"One of my — sorry, guys, I'm kind of getting choked up here — when I walked through (the Green Bay Packers Hall of Fame) and I saw Jerry Kramer's face, he was one of those great guards in Green Bay history," Rivera said. "I always told myself, ‘Am I ever going to be able to reach the level of play that Jerry Kramer has played for the Green Bay Packers?'"
The answer is yes.
Rivera, fullback William Henderson and the late Frank Jonet form the Packers Hall of Fame's 41st induction class. They'll join the last-name-only legends like Kramer, Lombardi and Starr on July 23.
Rivera, a sixth-round draft choice from Penn State, played nine seasons (1996 through 2004) for the Packers. He started 111 games at left and right guard for the team, including his final 99. He was voted to the Pro Bowl in 2002, 2003 and 2004. Only Kramer started more consecutive seasons at guard (nine) for the Packers since 1958.
"It takes a lot of luck, a lot of work, a lot of commitment, to start all them games," Rivera said in a conference call on Tuesday. "It's not easy. I played through a lot of injuries. Injuries pretty much caught up to me and cost me the last few years of my career. I had to stop playing because the body just failed on me. At the time, I was going to be there for my teammates. I was more scared of not being able to play and let my teammates down than anything else. I didn't worry about my knees, I didn't worry about my neck, my back, my shoulders, my elbows. I just wanted to be there for my teammates. I know William (Henderson) can attest to this: That's just the attitude we had. Come Sunday, no matter how nicked up you are, the passion and the respect of your teammates, that's what pushed me through everything. Just knowing that I did not let them down, no matter what happened to me."
Henderson, a third-round selection from North Carolina, spent 12 seasons in Green Bay (1995 through 2006). Henderson played in 188 games for the Packers — only Brett Favre, Bart Starr and Ray Nitschke played in more — and made 112 starts. Upon Henderson's arrival, the Packers hadn't had a 1,000-yard rusher since 1978. Incredibly, he led the way for seven such seasons: Dorsey Levens in 1997 and 1999, and Ahman Green in 2000 through 2004. Henderson, an All-Pro and Pro Bowler in 2004, ranks 10th in Packers history with 320 receptions.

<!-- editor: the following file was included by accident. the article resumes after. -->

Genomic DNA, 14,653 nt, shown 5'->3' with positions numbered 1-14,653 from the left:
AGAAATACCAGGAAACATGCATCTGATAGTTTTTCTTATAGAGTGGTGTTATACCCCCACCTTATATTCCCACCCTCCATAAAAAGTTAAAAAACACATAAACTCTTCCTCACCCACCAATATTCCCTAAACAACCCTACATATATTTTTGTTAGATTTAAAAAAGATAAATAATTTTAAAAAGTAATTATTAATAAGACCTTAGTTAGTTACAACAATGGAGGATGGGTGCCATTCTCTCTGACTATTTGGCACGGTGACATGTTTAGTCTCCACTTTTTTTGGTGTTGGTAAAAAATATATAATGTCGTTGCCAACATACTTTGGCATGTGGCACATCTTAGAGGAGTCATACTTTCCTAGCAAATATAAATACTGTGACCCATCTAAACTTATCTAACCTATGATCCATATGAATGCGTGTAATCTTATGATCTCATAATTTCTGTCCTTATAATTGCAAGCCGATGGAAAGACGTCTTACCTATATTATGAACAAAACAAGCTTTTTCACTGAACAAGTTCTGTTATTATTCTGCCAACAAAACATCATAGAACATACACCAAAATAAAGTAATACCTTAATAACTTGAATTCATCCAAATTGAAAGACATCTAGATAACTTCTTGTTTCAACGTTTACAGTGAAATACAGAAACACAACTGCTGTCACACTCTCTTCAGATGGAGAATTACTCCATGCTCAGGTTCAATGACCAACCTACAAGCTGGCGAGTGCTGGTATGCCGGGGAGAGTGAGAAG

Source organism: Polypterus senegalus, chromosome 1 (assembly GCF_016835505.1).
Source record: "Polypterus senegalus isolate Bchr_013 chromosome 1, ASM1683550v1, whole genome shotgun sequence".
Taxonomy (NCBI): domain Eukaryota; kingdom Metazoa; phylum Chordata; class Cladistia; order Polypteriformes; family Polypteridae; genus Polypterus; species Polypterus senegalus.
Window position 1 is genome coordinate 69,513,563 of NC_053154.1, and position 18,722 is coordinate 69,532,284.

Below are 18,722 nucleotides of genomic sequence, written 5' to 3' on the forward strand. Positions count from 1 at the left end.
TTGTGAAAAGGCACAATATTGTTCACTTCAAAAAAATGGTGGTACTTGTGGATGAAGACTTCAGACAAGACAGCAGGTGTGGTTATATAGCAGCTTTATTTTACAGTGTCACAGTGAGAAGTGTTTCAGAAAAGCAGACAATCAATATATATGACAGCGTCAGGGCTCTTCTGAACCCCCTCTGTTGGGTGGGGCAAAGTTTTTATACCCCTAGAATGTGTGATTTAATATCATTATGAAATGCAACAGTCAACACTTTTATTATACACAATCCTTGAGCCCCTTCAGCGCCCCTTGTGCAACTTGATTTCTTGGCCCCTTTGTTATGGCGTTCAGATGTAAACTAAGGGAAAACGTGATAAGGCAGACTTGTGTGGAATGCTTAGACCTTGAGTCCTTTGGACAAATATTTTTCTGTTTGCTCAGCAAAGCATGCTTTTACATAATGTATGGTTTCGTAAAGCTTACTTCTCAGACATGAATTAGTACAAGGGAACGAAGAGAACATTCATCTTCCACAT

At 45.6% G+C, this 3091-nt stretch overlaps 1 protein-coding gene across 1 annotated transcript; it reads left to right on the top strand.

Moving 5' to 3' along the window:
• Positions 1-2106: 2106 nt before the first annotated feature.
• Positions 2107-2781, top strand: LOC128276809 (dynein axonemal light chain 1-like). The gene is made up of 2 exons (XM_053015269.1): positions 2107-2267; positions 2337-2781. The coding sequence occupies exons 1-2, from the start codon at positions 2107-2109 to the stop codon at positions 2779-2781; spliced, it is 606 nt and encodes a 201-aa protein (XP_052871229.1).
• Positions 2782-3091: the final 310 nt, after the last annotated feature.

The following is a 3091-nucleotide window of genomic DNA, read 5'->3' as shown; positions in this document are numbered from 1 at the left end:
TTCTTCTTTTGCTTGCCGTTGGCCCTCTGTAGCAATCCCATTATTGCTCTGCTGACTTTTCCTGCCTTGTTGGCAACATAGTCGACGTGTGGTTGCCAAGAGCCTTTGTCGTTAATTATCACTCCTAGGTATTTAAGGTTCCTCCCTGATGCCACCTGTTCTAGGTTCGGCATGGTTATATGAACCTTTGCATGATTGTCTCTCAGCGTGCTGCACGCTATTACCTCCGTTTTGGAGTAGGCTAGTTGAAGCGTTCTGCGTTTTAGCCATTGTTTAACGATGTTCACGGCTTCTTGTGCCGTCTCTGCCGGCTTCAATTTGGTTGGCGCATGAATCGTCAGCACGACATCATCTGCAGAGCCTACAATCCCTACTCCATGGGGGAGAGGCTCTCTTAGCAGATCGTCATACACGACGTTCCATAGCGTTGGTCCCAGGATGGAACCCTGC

Henderson, a starter on both Super Bowl teams, will dedicate the honor to his high school football coach in Chesterfield, Va., Vic Williams, who died of bone cancer recently at age 60.
"One of the things on his bucket list was to witness me to go into the Packer Hall of Fame," Henderson said. "Fortunately for me, I found out (about the honor) the week prior to his passing and I was able to tell him that it was going to happen."
Without Jonet, the Packers might not be in existence today. A native of Tonet, Wis., Jonet was involved with the team since the team's birth in 1919 as office manager for the Indian Packing Co., Curly Lambeau's employer that sponsored the team with funds for uniforms and equipment. Jonet was named treasurer in 1935 and elected to the dual position of secretary-treasurer in 1941, a role in which he served until his death in 1951.
In 1920, Jonet was part of a three-man committee that planned a fence to surround Hagemeister Park, allowing the Packers to charge admission and put the organization on sound financial footing. In 1933, he helped the team avoid bankruptcy after a fan fell from the stadium bleachers and sued the team, and in 1950, he helped organize a stock drive.
Agree or disagree?: Discuss hot Packers topics in our, free forums. Leave Bill a question in the subscribers-only Packers Pro Club forum.
Bill Huber is publisher of Packer Report magazine and PackerReport.com and has written for Packer Report since 1997. E-mail him at email@example.com, or leave him a question in Packer Report's subscribers-only Packers Pro Club forum. Find Bill on Twitter at twitter.com/packerreport and Facebook under Bill Huber.